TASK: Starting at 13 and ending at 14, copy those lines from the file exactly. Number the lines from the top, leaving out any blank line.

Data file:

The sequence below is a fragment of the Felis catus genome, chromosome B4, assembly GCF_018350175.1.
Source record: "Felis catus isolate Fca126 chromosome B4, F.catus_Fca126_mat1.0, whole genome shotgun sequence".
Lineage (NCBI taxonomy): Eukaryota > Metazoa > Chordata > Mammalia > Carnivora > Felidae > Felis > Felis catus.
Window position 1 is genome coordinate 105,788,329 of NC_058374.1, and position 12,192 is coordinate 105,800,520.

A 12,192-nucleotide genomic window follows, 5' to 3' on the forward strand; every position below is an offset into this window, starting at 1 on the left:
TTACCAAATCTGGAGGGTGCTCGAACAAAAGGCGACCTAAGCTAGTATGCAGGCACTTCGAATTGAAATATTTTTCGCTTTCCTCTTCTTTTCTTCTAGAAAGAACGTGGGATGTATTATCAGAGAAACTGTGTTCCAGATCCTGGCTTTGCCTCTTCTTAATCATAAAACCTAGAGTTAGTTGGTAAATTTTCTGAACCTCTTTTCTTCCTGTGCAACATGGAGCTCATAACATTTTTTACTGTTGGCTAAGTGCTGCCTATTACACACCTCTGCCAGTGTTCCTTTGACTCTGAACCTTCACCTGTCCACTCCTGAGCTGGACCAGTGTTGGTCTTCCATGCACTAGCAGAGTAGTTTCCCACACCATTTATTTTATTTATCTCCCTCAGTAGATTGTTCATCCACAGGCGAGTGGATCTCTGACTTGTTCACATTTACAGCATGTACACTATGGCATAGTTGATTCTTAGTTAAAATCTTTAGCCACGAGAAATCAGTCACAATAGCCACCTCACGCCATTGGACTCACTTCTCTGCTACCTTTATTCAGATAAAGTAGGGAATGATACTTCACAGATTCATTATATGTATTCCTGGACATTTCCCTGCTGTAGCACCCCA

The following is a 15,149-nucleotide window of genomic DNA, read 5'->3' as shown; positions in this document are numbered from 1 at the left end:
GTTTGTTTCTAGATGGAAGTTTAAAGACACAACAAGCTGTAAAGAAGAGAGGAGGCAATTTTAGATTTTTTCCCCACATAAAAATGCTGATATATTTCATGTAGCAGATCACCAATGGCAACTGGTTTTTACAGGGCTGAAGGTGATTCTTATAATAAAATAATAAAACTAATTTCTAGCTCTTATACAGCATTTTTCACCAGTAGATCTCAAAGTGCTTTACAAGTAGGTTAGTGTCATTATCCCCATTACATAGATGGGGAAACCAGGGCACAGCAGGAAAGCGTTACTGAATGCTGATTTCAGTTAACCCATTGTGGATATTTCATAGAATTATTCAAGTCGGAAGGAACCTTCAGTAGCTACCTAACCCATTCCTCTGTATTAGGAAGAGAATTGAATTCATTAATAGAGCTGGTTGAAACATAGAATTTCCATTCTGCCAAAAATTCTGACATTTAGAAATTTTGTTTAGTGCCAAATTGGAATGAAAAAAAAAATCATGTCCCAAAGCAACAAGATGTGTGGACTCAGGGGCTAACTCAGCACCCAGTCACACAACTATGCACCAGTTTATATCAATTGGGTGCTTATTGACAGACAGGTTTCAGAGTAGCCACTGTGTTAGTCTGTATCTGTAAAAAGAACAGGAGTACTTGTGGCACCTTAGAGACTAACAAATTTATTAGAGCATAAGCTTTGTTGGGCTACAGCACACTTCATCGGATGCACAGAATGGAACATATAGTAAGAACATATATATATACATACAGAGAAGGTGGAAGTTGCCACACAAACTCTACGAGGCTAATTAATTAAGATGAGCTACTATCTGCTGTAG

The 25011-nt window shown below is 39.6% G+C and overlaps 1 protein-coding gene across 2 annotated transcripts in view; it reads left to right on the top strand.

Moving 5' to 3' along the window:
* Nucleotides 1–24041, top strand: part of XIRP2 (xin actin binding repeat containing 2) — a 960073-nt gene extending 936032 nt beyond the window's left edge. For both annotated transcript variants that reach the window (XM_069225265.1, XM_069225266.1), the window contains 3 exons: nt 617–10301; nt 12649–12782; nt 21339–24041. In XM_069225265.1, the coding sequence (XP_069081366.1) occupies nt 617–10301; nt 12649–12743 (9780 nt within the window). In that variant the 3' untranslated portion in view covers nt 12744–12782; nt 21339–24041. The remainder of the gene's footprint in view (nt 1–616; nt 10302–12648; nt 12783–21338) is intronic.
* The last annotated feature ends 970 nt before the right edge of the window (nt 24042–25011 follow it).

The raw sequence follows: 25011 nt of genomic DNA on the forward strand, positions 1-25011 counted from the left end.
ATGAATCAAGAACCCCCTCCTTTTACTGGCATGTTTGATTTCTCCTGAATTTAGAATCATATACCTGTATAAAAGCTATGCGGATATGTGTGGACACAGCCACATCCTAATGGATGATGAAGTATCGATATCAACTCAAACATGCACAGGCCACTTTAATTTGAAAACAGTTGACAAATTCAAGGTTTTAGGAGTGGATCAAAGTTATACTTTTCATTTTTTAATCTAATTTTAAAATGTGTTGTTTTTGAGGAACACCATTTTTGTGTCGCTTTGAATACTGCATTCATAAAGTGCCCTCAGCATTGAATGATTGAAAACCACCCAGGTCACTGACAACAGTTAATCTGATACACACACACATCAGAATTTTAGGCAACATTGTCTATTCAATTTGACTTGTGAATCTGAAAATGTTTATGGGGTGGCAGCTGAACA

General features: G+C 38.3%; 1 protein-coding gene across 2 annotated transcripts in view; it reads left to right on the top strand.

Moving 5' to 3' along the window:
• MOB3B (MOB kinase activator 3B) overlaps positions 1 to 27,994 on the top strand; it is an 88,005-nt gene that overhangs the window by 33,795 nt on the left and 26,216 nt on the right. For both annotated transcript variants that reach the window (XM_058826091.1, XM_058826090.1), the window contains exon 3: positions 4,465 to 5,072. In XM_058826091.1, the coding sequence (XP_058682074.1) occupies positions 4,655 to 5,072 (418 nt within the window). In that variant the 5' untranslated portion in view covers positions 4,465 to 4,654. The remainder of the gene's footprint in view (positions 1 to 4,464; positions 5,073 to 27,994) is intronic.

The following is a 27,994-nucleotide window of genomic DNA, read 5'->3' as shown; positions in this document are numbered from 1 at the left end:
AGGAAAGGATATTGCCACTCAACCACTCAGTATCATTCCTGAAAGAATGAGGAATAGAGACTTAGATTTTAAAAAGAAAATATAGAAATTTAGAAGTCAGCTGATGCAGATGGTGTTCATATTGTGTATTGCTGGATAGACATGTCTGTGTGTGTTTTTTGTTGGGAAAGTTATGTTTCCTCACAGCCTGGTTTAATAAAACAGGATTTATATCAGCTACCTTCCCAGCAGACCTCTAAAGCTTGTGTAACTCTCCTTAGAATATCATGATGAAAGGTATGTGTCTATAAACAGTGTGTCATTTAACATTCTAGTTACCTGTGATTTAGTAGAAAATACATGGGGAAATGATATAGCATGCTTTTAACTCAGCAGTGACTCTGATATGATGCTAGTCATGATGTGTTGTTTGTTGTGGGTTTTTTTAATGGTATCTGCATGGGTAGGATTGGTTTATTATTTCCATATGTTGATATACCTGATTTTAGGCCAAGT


The raw sequence follows: 25011 nt of genomic DNA on the forward strand, positions 1-25011 counted from the left end.
ATGAATCAAGAACCCCCTCCTTTTACTGGCATGTTTGATTTCTCCTGAATTTAGAATCATATACCTGTATAAAAGCTATGCGGATATGTGTGGACACAGCCACATCCTAATGGATGATGAAGTATCGATATCAACTCAAACATGCACAGGCCACTTTAATTTGAAAACAGTTGACAAATTCAAGGTTTTAGGAGTGGATCAAAGTTATACTTTTCATTTTTTAATCTAATTTTAAAATGTGTTGTTTTTGAGGAACACCATTTTTGTGTCGCTTTGAATACTGCATTCATAAAGTGCCCTCAGCATTGAATGATTGAAAACCACCCAGGTCACTGACAACAGTTAATCTGATACACACACACATCAGAATTTTAGGCAACATTGTCTATTCAATTTGACTTGTGAATCTGAAAATGTTTATGGGGTGGCAGCTGAACA